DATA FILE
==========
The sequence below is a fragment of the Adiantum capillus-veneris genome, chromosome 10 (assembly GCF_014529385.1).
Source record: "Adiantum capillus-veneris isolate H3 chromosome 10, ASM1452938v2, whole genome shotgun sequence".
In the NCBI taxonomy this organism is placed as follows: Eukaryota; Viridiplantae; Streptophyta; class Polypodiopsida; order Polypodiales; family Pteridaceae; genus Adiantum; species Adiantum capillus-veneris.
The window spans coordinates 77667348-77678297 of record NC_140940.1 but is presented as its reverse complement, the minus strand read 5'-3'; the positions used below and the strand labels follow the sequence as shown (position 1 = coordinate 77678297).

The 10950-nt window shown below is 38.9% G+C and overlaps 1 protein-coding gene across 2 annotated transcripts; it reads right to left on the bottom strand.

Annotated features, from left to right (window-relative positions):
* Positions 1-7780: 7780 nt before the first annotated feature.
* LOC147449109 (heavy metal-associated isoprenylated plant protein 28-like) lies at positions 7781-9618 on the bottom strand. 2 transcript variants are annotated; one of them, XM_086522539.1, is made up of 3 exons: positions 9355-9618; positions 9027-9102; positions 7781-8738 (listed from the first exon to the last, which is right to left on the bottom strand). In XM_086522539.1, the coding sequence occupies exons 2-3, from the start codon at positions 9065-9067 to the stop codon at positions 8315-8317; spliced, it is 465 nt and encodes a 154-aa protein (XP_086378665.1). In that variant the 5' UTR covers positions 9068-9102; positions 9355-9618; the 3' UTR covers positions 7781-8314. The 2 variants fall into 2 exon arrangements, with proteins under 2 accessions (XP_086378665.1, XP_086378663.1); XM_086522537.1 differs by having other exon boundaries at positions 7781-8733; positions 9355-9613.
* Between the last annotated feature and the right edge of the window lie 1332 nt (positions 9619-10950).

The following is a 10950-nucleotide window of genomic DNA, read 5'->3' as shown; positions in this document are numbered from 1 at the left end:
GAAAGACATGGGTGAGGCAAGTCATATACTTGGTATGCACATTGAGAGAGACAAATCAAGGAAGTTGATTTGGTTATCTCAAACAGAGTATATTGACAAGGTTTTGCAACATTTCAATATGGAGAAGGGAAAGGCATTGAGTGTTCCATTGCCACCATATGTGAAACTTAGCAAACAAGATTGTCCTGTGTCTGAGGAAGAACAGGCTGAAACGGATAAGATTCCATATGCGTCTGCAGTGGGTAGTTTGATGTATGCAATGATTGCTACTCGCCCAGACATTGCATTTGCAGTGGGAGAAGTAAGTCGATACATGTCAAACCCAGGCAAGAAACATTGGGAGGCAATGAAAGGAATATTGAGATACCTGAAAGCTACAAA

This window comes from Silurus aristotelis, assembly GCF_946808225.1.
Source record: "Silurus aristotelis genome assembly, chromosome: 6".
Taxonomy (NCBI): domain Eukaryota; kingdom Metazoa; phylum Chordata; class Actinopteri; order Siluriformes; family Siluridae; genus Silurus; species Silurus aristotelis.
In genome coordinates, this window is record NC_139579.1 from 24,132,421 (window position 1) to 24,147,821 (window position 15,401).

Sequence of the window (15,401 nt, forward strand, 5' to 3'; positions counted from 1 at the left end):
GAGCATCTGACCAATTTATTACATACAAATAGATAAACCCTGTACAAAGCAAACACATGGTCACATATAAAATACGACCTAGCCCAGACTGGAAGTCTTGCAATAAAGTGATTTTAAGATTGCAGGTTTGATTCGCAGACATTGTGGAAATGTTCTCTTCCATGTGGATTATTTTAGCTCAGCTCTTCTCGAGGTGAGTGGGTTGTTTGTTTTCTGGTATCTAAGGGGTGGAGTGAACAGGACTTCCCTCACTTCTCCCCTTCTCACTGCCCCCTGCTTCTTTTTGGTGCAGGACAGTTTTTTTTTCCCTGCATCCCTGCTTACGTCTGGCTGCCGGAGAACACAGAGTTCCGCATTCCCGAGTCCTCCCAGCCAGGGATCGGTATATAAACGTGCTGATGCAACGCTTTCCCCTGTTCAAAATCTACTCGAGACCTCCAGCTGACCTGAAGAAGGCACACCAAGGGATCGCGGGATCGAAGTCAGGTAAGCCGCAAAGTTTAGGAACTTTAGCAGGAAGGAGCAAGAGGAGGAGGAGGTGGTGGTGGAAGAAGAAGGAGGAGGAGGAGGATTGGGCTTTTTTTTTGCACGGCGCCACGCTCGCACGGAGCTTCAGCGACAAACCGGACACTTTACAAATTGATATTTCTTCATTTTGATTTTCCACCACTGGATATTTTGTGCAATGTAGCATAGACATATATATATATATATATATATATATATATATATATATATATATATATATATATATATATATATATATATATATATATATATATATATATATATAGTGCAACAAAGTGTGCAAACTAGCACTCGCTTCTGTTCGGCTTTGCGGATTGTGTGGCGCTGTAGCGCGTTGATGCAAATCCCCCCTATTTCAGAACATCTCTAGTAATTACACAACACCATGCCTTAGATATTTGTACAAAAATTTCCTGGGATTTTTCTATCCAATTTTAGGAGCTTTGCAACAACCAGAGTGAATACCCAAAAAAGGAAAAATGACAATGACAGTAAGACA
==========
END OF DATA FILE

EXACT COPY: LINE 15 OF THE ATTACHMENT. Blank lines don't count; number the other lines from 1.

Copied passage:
In genome coordinates, this window is record NC_139579.1 from 24,132,421 (window position 1) to 24,147,821 (window position 15,401).